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Peter Wyngarde - A Life Amongst Strangers - A Review

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  • #16
    Originally posted by wadsy View Post

    Didn't Roger Moore refer to Wyngarde's most famous character as "Jason Queen"?
    No, he didn't. It was, however, the title of an extremely misinformed article in a mid-1990's magazine.


    • #17
      In my humble opinion Wyngarde could have been a bigger star than he was, but perhaps he made some wrong career choices I dunno.
      For example he was tied to the Jason King TV series instead of getting out there into the film world to take on a wide range of parts to showcase his talents..


      • #18
        I agree that Peter's career did suffer somewhat as a result of him being typecast as Jason King. He was reasonably happy latterly as he was able to return to the stage, given that his first love had always been the theatre. It's comforting to know that there are people like yourself that are able to see beyond JK, and continue to appreciate his work.

        Take Care.


        • #19
          I've finally put in an order for the book. I disagree that his career suffered from being typecast as JK. If it wasn't for that role I doubt anyone would still remember him today except for the author and 60s TV fans like myself, certainly not the general public. Also, it came pretty late in his career, broadcast in 1969, a good seven years after his last film (a Horror B-movie) and nine after Sydney Street, where he made such a splash, and from which you expect the offers would come. I hope the book will mention such things as film roles offered, and any refused (so please no spoilers General). The British film industry had changed by the 60s, and I suspect he was too old and not plebeian enough for 'kitchen sink' films, and after 1972 what British film industry! As far as I know he was not a name in the U.S. so what films could he have declined?

          I would suggest his
          métier was probably theatre (for which I have to accept contemporary reviewers) and television. I'm old enough to remember D 'S' when it was first broadcast and his name always stuck with me, so when it appeared in a cast list I took notice. Thanks to the DVD revolution I've noticed that he appears in all my favourite shows, from The Avengers to The Prisoner, Doctor Who to the Granada Sherlock Holmes​​​​​​​, so in my opinion he showed great taste in what he did accept, and he always gave his roles memorable distinction, gravitas, style and panache (and a sly humour too), which only increased my anticipation and pleasure whenever his name appeared on a cast list. Who can forget his performance in "A Touch Of Brimstone" ("let's see how you play with the big boys")? And that pause in "Checkmate" before he karate chopped the board. I cannot recall seeing him give a bad performance.

          As for social media & the internet, apart from this site I never use the former, and the latter I use as a resource (and warily too). I never use them to form an opinion, I make my own opinions & thoughts, and I'm broadminded, people have a right to a personal life and I'm not judgemental (except in the case of hypocrisy). I thank him for his many excellent performances, and the many hours of enjoyment he gave me, and I hope he was generally happy in his life, especially after his harrowing experiences of war. Oddly, I'm a huge fan of J G Ballard too but until the latter's autobiography didn't know of their connection. Strange coincidence. I'm looking forward to the book, and hope I learn many new & interesting things.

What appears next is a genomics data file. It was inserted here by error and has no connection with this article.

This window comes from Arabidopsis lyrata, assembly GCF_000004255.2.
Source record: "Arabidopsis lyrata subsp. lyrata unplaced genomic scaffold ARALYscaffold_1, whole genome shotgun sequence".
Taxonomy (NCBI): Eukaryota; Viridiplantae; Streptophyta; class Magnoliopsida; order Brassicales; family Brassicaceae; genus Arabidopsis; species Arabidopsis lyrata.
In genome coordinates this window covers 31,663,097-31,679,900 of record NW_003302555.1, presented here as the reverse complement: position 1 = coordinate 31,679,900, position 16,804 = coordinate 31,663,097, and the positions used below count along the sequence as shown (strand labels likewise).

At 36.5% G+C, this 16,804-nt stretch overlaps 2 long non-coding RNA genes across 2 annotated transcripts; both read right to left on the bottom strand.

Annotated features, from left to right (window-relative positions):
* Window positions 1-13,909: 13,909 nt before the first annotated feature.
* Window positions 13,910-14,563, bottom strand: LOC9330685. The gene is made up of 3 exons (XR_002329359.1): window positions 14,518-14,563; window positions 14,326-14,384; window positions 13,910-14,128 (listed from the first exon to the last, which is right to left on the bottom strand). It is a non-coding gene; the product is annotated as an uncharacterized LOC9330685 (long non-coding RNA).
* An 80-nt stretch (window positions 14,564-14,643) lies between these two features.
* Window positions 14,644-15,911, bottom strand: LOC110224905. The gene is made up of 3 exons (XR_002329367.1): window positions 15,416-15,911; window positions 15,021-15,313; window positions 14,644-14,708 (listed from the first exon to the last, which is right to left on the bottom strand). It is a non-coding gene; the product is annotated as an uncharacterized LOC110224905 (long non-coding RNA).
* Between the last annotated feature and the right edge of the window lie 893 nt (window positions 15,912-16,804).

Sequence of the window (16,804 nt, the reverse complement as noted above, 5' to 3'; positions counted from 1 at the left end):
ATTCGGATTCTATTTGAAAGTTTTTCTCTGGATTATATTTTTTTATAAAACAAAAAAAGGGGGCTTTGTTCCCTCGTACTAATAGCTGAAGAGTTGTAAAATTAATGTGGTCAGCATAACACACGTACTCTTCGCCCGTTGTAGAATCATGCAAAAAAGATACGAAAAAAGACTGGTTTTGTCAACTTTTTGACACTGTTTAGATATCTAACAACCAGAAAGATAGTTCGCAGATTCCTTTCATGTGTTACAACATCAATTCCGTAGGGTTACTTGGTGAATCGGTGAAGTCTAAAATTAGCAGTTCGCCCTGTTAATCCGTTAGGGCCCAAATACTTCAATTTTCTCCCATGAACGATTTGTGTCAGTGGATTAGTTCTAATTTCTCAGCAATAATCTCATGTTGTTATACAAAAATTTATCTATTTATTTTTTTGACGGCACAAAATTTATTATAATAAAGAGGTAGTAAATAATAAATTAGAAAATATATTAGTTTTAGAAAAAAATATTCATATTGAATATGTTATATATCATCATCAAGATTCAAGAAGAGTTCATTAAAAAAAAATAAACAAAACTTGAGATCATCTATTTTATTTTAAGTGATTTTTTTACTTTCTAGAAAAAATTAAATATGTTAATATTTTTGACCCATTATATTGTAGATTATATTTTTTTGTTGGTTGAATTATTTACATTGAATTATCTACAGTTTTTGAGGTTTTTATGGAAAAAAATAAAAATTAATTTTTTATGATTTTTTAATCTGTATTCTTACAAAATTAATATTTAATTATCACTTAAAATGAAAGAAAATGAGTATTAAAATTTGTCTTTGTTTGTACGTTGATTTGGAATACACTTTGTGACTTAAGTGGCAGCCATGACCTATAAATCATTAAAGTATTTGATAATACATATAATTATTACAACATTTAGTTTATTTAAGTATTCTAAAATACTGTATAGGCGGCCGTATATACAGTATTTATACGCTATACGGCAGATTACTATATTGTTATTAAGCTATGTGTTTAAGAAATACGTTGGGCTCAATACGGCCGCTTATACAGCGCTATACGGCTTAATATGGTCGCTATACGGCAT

• #20
            Agreed AF.
            Peter's career had been pretty stellar especially on stage, before DS or JK came along.
            But these two series made him widely known to the general public, that stage work and guest spots on ITC shows largely wouldn't have.
            Where Tina's book really excels, is the recollection of the hysteria that DS and particularly JK caused among the UK public.
            Where Peter was feted and mobbed wherever he went and having to employ a separate agency, just for his promotional work.
            Peter could have been expected to move on to bigger and better things after these series, perhaps in films. But as you say after about 1972, there was no British film industry. Had these series been made ten years earlier, he may have been able to move into film, like those other ITC favourites Roger Moore and Patrick McGoohan.
            Also it was perceived in some quarters, that he could be difficult to work with, which may have had an adverse influence on some casting directors.
            Last edited by Tigon Man; 1 July 2020, 06:24 PM.


            • agutterfan
              agutterfan commented
              Editing a comment
              I remember the hysteria well, JK was huge. I think it was the huge success of "The Sweeney" that killed of those kind of series, sadly (I have a taste for both). Which also reminds me of Alfred Burke, who said he was grateful to "Public Eye" for making him a household name, but that for his career it came ten years too late.
              Last edited by agutterfan; 2 July 2020, 01:26 AM.

          • #21
            Originally posted by agutterfan View Post
            I'm a huge fan of J G Ballard too but until the latter's autobiography didn't know of their connection.
            There was a short feature about Ballard in the BBC4 documentary The Hidden Wilds of the Motorway this week. It starts about 30 minutes in:


            • #22
              Originally posted by Robin Davies View Post
              There was a short feature about Ballard in the BBC4 documentary The Hidden Wilds of the Motorway this week. It starts about 30 minutes in:
              Yes, narrated by Helen Macdonald, the author of "H Is For Hawk"